A SpaceX Falcon 9 launch Thursday morning lit up the nighttime, early-morning sky over Florida’s Space Coast for the second time in a week. 53 of the company’s internet-beaming Starlink satellites were carried into orbit by the 230-foot rocket, which blasted off at 2:58 a.m. Eastern Standard Time from pad 39A at the Kennedy Space Center. After launching two Starlink missions from its Vandenberg Space Force Base pad in California last month, this launch represents SpaceX’s ninth overall and sixth from Florida this year.
Before stage separation, Falcon 9 flew a southerly trajectory and passed close to Florida’s east coast. The rocket’s first-stage booster somersaulted to land on a drone ship in the Atlantic Ocean nine minutes into the mission. It was the booster’s fifth flight to space and back when it was finished. To place the Starlink satellites in orbit before the anticipated deployment, which is expected to occur a little over an hour after liftoff, the Falcon 9 second stage resumed its voyage, weaving between the country and The Bahamas.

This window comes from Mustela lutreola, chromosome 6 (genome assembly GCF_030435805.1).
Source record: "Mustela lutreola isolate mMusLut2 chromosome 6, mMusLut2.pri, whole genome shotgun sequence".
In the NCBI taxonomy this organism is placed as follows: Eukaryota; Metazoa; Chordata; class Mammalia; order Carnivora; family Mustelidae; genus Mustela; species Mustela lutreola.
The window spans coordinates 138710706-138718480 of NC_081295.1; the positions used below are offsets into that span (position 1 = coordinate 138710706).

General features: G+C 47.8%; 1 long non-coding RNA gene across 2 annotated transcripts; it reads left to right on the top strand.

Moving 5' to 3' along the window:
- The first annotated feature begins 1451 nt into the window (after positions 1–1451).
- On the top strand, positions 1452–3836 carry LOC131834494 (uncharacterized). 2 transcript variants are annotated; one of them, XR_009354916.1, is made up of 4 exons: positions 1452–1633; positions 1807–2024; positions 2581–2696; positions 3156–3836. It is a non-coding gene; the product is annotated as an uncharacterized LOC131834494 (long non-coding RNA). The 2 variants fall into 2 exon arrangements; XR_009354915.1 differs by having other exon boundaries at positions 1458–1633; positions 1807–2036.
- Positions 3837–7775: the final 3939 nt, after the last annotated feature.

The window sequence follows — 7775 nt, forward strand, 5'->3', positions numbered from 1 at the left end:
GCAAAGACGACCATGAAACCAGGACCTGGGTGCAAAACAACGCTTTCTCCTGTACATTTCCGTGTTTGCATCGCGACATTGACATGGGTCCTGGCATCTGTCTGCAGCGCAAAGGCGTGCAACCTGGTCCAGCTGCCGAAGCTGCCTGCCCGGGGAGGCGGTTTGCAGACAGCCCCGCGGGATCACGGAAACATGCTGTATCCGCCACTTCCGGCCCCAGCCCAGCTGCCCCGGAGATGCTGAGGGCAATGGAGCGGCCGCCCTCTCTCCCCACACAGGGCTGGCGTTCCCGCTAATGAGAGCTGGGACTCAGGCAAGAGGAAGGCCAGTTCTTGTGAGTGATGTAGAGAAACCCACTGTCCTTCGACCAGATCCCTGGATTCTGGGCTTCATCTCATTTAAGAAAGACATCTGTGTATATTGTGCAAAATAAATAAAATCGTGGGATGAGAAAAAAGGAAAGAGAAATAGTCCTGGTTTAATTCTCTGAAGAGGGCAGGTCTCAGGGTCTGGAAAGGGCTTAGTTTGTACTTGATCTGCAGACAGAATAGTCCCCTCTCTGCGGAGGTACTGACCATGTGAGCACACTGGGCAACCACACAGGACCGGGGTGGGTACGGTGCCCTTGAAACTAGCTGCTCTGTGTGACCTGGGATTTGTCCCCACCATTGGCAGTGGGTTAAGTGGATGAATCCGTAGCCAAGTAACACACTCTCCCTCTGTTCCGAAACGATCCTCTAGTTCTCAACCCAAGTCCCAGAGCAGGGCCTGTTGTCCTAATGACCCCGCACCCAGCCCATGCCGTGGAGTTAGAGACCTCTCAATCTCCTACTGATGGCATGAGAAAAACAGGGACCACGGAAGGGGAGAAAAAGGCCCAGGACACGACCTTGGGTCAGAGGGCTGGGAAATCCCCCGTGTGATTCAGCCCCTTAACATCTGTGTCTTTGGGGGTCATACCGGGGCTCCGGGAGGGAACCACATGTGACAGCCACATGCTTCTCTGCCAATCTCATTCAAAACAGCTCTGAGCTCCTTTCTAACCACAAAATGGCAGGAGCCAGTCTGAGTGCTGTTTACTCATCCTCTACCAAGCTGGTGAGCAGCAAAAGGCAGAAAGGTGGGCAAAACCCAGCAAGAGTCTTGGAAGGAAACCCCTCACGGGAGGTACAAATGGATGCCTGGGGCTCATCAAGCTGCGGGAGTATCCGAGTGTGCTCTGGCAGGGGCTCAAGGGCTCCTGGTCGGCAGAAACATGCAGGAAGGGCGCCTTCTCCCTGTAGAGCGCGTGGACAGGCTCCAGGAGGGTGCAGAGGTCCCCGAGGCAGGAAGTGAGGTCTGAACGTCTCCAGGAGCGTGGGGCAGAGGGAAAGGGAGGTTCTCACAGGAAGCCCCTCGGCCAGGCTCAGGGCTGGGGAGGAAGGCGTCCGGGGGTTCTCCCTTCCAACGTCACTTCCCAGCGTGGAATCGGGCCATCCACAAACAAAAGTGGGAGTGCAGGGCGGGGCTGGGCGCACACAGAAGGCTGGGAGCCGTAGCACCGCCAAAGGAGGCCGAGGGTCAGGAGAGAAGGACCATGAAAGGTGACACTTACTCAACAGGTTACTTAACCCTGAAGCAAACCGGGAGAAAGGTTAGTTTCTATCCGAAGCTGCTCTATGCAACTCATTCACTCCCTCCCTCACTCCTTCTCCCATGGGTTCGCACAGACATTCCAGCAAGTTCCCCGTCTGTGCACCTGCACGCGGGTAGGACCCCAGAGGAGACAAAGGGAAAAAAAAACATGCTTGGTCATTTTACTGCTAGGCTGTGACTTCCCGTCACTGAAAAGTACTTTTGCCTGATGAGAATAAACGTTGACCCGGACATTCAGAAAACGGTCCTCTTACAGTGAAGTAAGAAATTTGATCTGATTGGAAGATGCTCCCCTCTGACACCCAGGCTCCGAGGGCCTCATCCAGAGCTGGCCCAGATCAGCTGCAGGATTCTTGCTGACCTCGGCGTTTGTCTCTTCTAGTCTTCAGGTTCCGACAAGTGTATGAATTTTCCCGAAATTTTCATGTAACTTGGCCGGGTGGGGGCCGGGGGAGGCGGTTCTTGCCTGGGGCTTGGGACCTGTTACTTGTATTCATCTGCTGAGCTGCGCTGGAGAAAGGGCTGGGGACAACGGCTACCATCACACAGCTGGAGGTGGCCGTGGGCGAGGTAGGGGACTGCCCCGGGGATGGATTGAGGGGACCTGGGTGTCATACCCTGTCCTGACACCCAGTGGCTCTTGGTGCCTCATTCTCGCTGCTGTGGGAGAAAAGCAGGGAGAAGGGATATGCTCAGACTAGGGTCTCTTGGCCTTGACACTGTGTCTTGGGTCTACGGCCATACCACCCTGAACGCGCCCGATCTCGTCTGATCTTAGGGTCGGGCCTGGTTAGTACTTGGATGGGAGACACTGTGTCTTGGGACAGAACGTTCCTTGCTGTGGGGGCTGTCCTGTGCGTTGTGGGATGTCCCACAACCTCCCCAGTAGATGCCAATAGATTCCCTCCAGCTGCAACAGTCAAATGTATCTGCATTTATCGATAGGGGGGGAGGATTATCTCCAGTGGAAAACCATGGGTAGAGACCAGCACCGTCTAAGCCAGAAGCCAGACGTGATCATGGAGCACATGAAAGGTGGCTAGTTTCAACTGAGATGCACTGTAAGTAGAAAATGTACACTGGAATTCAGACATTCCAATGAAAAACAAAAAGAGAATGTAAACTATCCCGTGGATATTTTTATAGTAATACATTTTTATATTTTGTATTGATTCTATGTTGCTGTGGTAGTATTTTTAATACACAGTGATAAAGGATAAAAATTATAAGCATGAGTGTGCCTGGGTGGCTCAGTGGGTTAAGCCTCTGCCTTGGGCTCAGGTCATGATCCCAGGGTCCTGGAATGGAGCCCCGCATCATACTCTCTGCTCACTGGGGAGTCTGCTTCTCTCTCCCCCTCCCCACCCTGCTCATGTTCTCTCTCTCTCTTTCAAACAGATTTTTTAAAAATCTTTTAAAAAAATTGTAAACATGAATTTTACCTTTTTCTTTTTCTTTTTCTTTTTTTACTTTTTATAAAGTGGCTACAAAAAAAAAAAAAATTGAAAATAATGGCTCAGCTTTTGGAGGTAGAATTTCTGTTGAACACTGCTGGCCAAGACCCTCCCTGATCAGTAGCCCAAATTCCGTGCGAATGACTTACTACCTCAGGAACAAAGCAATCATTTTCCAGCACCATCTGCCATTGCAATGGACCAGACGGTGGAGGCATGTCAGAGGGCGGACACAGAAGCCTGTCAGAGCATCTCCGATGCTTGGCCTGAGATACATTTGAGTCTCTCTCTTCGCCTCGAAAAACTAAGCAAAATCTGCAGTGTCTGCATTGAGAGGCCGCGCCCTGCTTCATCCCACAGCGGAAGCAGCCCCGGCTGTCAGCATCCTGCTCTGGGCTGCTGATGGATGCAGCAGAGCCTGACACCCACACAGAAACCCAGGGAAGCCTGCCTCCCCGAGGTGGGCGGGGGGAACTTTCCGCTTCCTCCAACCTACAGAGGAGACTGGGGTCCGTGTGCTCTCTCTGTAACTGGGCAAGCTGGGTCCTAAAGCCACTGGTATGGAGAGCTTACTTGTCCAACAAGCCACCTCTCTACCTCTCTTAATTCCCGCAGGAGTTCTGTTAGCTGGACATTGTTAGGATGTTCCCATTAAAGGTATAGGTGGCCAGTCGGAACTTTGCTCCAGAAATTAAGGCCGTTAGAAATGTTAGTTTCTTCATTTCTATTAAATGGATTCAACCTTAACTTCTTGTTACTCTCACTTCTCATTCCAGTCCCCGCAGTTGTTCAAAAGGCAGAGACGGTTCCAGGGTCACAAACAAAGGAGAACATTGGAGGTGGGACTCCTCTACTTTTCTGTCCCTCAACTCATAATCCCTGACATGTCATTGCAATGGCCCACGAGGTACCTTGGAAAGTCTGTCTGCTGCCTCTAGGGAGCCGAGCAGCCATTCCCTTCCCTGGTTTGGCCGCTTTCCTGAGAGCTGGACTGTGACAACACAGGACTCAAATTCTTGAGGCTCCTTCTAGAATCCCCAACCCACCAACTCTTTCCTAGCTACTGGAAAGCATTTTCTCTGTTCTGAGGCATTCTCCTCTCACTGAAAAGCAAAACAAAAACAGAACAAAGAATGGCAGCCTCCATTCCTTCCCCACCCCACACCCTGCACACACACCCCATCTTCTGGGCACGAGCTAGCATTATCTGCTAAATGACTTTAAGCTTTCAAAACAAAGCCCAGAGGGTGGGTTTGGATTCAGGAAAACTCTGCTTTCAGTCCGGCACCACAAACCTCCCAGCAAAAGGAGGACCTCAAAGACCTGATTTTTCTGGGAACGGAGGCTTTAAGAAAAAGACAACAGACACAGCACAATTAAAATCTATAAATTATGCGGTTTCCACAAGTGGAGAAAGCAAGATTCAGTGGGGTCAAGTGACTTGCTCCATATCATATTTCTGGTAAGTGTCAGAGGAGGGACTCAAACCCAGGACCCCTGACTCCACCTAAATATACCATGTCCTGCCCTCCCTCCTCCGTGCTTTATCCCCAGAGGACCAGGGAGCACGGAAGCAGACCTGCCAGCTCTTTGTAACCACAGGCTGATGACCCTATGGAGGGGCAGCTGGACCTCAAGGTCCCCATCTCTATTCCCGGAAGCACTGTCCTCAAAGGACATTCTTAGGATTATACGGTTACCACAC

The satellites will likely spend the following few days separating and raising their orbits after being deployed before starting to operate alongside the more than 3,600 already in operation. In addition to providing access to RVs, boats, planes, and cruise ships, SpaceX advertises that their Starlink satellite internet service connects isolated and rural areas of the world. Most residential clients’ monthly service costs begin at $110 and include a $599 setup fee. Although precise launch dates have not yet been announced, more SpaceX launches loaded with Starlink satellites are anticipated from Florida this month.
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However, Crew-6, NASA’s upcoming long-duration human mission to the International Space Station, is one SpaceX Falcon 9 mission for which a confirmation exists. Including United Arab Emirates’ Sultan Al Neyadi (Instagram), Russian cosmonaut Andrey Fedyaev, and NASA’s Stephen Bowen and Woody Hoburg, the crew is scheduled to launch in a Crew Dragon capsule from the Kennedy Space Center at 2:07 a.m. EST on February 26.
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